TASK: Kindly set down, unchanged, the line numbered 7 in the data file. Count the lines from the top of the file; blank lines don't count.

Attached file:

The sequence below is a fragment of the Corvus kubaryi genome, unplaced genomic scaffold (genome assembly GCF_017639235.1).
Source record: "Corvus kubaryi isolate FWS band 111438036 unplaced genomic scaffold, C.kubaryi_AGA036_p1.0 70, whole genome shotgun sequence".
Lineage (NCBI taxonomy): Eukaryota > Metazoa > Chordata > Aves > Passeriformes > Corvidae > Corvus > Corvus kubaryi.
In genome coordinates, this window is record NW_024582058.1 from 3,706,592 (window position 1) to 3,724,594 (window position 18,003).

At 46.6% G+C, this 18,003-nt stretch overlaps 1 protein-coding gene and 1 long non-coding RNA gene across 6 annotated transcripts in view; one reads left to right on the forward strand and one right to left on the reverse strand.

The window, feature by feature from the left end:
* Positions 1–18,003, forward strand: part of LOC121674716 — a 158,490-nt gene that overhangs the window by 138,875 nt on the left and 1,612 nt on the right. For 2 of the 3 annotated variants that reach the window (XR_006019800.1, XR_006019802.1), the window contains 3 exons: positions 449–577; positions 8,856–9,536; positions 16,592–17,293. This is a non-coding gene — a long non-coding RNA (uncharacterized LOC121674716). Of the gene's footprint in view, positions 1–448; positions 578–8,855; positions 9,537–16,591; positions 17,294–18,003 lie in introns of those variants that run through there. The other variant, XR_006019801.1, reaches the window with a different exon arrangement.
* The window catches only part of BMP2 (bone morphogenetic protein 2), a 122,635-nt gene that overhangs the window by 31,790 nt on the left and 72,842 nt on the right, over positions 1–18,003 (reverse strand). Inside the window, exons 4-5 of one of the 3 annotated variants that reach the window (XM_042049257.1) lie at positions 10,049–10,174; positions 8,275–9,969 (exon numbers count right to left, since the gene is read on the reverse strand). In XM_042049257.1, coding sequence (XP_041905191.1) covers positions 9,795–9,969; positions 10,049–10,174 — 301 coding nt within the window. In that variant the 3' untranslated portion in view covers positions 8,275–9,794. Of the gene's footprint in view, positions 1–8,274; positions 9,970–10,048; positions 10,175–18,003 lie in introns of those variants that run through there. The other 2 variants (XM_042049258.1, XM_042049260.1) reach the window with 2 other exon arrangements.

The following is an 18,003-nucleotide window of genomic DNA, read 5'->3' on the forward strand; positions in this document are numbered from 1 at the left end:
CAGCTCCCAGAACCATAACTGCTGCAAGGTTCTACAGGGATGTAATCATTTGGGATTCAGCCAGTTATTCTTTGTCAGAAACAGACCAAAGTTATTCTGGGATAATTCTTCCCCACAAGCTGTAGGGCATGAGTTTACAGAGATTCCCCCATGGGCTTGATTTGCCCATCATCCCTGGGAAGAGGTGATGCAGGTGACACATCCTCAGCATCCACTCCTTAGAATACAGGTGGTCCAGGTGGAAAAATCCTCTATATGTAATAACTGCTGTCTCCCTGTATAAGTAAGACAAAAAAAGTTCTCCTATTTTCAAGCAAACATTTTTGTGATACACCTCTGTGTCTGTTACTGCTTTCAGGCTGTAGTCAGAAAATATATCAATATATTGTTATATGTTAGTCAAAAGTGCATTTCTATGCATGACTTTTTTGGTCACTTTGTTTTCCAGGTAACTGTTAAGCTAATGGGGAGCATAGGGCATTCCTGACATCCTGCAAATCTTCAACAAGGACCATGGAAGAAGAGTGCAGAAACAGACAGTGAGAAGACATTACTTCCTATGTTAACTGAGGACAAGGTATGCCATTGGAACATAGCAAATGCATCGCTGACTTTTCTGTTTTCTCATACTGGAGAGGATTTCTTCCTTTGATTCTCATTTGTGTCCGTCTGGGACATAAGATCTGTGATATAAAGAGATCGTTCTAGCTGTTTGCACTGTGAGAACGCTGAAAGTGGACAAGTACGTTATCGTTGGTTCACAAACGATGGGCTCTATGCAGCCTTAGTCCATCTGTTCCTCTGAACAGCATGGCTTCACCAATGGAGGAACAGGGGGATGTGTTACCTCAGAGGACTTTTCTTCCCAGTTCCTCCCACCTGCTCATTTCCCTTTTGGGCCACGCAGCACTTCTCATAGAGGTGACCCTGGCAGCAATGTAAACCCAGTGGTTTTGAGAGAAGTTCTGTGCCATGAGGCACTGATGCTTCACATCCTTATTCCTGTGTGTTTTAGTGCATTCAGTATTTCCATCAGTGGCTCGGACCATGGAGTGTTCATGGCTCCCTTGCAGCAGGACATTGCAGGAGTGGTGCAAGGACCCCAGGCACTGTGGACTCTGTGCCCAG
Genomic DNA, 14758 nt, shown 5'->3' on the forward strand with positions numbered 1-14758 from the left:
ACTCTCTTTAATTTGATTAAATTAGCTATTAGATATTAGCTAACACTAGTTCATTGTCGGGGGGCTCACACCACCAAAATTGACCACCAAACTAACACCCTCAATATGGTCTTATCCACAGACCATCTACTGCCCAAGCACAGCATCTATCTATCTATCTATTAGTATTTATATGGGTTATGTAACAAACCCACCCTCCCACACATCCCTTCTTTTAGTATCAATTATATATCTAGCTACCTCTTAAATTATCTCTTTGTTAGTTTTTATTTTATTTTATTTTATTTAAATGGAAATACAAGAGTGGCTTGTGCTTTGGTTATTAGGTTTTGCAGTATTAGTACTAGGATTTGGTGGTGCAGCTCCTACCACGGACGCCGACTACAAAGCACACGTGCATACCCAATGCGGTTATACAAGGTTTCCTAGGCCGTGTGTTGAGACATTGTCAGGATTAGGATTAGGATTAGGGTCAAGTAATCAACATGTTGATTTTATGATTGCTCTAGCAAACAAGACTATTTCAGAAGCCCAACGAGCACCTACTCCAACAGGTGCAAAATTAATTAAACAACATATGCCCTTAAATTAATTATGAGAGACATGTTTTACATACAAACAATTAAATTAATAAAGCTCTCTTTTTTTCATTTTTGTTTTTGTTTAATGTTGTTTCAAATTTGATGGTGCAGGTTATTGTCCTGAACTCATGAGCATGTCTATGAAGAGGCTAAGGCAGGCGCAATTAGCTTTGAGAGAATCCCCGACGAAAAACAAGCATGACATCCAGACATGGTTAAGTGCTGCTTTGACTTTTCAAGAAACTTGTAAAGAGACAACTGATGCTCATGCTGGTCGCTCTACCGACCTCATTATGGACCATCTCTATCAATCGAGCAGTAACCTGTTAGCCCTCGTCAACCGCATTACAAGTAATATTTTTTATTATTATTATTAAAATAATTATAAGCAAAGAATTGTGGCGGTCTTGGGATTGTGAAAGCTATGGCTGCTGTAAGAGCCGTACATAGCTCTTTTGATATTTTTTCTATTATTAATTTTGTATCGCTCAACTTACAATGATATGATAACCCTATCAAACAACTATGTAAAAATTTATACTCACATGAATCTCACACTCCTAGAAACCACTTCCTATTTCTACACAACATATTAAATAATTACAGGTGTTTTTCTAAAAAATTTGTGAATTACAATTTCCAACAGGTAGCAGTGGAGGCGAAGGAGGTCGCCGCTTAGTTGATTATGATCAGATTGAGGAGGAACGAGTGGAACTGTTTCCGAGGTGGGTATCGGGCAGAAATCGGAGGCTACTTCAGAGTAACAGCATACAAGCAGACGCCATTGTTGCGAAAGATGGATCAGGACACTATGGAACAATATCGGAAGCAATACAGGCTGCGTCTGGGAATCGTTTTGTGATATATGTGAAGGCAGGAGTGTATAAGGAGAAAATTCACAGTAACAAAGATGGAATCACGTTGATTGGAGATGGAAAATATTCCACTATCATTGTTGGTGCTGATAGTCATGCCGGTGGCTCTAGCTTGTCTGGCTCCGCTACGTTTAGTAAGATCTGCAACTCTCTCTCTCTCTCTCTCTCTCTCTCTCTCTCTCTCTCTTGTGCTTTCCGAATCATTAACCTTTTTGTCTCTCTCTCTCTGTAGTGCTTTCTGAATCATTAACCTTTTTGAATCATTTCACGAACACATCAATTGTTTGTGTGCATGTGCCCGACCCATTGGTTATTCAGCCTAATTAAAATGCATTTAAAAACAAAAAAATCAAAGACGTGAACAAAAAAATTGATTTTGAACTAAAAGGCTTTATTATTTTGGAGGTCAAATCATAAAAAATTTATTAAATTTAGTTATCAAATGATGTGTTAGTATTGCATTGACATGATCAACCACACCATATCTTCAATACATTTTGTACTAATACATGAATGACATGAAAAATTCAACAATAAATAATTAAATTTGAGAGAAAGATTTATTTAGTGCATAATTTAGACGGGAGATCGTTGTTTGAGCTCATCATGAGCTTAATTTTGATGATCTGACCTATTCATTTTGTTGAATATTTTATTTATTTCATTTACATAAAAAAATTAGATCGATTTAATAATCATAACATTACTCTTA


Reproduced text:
* Positions 1–18,003, forward strand: part of LOC121674716 — a 158,490-nt gene that overhangs the window by 138,875 nt on the left and 1,612 nt on the right. For 2 of the 3 annotated variants that reach the window (XR_006019800.1, XR_006019802.1), the window contains 3 exons: positions 449–577; positions 8,856–9,536; positions 16,592–17,293. This is a non-coding gene — a long non-coding RNA (uncharacterized LOC121674716). Of the gene's footprint in view, positions 1–448; positions 578–8,855; positions 9,537–16,591; positions 17,294–18,003 lie in introns of those variants that run through there. The other variant, XR_006019801.1, reaches the window with a different exon arrangement.